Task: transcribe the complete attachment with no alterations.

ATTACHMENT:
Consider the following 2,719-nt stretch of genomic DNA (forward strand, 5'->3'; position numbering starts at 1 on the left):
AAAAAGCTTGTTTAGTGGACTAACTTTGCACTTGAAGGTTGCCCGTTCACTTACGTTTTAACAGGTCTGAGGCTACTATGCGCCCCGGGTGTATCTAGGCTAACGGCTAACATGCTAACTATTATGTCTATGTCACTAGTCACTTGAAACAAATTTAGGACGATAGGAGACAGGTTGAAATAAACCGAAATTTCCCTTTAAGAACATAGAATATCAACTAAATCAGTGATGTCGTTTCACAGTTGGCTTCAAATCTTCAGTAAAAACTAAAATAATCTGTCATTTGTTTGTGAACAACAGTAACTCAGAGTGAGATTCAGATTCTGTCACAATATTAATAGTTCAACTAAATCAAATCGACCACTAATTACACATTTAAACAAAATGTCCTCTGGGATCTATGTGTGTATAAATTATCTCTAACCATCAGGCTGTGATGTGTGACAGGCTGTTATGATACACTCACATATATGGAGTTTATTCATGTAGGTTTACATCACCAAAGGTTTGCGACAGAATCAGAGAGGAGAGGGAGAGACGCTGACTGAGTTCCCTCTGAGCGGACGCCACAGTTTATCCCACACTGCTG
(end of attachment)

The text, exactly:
Consider the following 2,719-nt stretch of genomic DNA (forward strand, 5'->3'; position numbering starts at 1 on the left):
AAAAAGCTTGTTTAGTGGACTAACTTTGCACTTGAAGGTTGCCCGTTCACTTACGTTTTAACAGGTCTGAGGCTACTATGCGCCCCGGGTGTATCTAGGCTAACGGCTAACATGCTAACTATTATGTCTATGTCACTAGTCACTTGAAACAAATTTAGGACGATAGGAGACAGGTTGAAATAAACCGAAATTTCCCTTTAAGAACATAGAATATCAACTAAATCAGTGATGTCGTTTCACAGTTGGCTTCAAATCTTCAGTAAAAACTAAAATAATCTGTCATTTGTTTGTGAACAACAGTAACTCAGAGTGAGATTCAGATTCTGTCACAATATTAATAGTTCAACTAAATCAAATCGACCACTAATTACACATTTAAACAAAATGTCCTCTGGGATCTATGTGTGTATAAATTATCTCTAACCATCAGGCTGTGATGTGTGACAGGCTGTTATGATACACTCACATATATGGAGTTTATTCATGTAGGTTTACATCACCAAAGGTTTGCGACAGAATCAGAGAGGAGAGGGAGAGACGCTGACTGAGTTCCCTCTGAGCGGACGCCACAGTTTATCCCACACTGCTG